When used alone, fans don’t reduce heat stress or body temperature at all and soakers alone only decrease body temperature a little. But combined, fans and soakers mitigate heat stress. If, for financial constraints, the fans and soakers can’t be installed together, install soakers first and follow with fans when feasible.
As the holding pen is the most likely area to create heat stress, here are a few methods to maximize cooling:
- Reduce time in the holding pen/waiting areas
- Prevent overcrowding
- Improve ventilation
- Install fans and soakers
Even if you have good cooling systems in place, they should be checked to ensure that all cows will be comfortable as we head into the summer. All the ventilation methods, fans, soakers, PPTS and barn designs have been highly researched and there are very exact specifications to follow for maximum cooling effects. Your veterinarian knows or has access to all this information and should be involved in your next remodeling project to improve heat abatement.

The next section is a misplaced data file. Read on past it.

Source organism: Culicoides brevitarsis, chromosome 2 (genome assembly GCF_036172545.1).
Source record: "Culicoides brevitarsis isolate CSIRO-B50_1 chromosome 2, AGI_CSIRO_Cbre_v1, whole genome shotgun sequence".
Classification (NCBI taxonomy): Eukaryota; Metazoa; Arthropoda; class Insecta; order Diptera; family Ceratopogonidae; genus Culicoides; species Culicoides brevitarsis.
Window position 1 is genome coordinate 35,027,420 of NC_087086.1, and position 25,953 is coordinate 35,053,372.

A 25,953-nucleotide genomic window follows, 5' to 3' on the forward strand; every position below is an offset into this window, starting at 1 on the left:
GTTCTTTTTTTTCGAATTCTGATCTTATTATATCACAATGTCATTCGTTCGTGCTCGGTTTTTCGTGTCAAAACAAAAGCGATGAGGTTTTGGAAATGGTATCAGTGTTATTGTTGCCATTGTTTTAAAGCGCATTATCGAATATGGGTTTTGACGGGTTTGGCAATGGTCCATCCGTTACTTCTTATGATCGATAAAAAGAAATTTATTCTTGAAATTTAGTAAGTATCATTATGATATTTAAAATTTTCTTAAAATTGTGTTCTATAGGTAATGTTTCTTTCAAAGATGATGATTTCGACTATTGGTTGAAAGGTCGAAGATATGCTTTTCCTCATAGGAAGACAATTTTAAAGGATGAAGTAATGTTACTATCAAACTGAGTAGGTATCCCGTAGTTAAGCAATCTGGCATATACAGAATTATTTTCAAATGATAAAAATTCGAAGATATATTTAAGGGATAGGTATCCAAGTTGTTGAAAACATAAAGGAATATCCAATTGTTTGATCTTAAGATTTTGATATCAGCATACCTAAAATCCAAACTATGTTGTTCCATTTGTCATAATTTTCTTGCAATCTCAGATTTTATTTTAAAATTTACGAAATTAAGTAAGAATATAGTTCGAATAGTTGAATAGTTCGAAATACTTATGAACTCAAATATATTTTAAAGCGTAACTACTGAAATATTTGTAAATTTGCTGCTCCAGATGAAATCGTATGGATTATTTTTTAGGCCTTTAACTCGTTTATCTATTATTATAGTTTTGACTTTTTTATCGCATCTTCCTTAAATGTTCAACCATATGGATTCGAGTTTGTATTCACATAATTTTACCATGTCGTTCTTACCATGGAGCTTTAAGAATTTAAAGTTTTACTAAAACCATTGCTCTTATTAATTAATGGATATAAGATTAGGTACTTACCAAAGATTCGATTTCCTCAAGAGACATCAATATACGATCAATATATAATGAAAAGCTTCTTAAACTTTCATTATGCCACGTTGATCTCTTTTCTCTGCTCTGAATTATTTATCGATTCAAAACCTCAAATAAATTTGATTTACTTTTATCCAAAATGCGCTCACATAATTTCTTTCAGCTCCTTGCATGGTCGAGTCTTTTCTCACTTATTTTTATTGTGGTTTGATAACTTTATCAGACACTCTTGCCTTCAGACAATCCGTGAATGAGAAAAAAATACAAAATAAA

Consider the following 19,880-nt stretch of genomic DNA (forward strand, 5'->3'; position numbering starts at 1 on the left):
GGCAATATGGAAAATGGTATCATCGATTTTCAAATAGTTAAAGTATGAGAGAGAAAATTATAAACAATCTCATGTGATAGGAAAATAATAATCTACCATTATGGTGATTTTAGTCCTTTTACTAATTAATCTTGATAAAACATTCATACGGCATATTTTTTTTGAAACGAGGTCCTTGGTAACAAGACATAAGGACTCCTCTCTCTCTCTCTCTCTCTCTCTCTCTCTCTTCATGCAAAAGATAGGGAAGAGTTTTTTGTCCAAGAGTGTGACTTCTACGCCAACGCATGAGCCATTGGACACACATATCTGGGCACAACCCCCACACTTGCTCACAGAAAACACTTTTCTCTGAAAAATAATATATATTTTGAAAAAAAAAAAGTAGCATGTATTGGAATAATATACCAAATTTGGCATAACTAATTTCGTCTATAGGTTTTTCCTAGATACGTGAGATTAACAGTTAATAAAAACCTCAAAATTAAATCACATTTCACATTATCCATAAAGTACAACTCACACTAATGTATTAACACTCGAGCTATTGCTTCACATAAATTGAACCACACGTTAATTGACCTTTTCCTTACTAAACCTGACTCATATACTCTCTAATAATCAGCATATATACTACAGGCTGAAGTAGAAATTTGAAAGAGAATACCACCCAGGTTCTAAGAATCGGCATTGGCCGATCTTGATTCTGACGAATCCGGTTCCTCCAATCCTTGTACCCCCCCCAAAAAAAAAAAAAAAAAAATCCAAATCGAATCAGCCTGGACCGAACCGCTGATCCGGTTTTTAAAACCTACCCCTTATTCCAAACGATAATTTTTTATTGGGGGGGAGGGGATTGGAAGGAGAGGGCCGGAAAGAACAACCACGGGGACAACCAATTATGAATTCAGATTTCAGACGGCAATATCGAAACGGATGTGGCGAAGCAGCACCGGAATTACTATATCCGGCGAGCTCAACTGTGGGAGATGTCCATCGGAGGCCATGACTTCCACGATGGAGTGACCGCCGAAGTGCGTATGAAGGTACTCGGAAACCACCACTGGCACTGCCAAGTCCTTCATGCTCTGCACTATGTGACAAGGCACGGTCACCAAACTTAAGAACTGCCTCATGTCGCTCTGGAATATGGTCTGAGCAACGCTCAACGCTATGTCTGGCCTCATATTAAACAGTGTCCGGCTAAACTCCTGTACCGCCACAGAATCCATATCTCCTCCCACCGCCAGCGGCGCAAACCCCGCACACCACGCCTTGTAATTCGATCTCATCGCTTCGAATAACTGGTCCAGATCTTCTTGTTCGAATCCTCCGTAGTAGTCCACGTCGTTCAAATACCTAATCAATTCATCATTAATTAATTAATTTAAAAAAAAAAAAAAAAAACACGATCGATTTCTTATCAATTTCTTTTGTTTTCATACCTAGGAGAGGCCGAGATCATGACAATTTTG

On June 23rd in Richland Center, the Professional Dairy Producers (PDPW) is hosting a Milking Science Workshop taught exclusively in Spanish! This is an excellent opportunity for those employees who want to enhance their milking and disease detection skills in the parlor, but are limited by a language barrier. The workshop will be run by Dr. Oscar Duarte DVM and Dr. Robert Leder DVM. Dr. Duarte’s company provides bilingual consulting and training within the dairy industry. He received his veterinary medicine degree in Colombia before immigrating to the US. Dr. Leder has more than 30 years of experience practicing in Wisconsin. The day-long workshop held at Junction View Dairy covers topics such as milking techniques, correct use of equipment and tools, detecting and recording mastitis, general safety and the special handling of down cows. For more information and registration, visit www.pdpw.org. This is a great teaching opportunity that will benefit the entire farm, don’t miss out!
Our most commonly used clostridial vaccine, Alpha7 and Alpha7 MB-1 (with pinkeye), are currently on backorder. Until we can get more, we will have Vision 20/20; also a clostridial and pinkeye vaccine. The only difference between the two is that Vision 20/20 needs to be boostered 3-4 weeks after the first dose. We will keep you informed as to when Alpha 7 is available again.